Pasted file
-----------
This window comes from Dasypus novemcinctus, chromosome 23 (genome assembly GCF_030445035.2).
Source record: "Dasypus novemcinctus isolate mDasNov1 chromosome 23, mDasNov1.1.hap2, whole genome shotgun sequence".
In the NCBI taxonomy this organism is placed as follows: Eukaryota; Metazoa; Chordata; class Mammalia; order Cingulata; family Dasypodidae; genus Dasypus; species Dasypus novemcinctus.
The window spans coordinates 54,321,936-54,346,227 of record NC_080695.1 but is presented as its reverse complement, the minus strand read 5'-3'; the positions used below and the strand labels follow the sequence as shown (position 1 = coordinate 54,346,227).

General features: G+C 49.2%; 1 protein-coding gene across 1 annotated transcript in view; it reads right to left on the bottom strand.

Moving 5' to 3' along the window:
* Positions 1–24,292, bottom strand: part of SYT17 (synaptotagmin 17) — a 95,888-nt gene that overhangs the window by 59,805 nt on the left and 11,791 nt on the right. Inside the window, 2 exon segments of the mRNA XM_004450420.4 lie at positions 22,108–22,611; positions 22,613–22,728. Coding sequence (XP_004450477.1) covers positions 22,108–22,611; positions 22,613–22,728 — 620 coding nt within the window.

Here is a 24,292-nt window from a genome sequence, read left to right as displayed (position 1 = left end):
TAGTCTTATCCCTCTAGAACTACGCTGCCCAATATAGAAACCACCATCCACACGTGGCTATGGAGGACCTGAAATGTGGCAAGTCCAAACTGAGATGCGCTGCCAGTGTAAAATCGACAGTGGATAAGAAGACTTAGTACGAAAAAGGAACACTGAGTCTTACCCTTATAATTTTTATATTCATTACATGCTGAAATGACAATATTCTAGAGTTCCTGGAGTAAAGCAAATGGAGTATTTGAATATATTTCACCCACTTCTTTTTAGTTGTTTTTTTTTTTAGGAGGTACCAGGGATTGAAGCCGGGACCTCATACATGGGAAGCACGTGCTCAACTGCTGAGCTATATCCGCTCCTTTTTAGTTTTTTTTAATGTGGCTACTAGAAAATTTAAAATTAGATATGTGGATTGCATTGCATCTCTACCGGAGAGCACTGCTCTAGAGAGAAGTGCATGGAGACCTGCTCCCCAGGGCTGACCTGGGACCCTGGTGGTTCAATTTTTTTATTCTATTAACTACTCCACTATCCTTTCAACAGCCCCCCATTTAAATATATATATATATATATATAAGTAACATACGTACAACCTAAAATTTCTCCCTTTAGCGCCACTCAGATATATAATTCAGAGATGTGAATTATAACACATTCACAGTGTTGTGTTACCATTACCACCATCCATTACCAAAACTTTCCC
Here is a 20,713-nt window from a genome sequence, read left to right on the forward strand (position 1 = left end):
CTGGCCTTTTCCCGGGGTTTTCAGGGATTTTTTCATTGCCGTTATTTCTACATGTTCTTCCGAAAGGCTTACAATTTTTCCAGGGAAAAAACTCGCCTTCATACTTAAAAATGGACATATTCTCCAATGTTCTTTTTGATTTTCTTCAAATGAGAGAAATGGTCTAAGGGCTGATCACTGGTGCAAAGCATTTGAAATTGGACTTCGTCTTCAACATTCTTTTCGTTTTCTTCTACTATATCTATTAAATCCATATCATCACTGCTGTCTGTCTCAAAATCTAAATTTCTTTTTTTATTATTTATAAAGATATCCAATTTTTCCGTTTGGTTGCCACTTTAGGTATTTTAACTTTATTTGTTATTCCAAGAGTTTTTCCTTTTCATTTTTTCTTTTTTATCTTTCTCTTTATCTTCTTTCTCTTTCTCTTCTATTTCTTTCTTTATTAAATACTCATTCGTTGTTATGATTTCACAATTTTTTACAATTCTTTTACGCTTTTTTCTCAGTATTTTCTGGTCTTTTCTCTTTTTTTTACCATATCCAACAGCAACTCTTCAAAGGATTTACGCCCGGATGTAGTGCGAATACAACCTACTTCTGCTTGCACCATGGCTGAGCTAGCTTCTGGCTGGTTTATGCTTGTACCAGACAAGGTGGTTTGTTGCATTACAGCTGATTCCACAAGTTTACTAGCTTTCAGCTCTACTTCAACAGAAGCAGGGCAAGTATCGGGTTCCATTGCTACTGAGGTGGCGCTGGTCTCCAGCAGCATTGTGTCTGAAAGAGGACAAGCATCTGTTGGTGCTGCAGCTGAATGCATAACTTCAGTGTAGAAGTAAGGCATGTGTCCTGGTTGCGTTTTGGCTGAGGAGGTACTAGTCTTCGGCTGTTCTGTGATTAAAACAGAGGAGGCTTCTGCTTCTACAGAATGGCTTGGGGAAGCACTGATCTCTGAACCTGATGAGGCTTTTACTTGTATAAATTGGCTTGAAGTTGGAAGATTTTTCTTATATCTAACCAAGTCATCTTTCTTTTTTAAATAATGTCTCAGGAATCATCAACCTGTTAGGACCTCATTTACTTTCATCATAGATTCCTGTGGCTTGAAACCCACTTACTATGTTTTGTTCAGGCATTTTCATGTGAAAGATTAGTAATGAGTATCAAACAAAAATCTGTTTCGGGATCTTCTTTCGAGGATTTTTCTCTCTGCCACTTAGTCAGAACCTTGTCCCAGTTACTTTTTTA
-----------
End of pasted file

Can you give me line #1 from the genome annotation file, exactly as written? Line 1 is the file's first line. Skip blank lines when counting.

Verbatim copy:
This window comes from Dasypus novemcinctus, chromosome 23 (genome assembly GCF_030445035.2).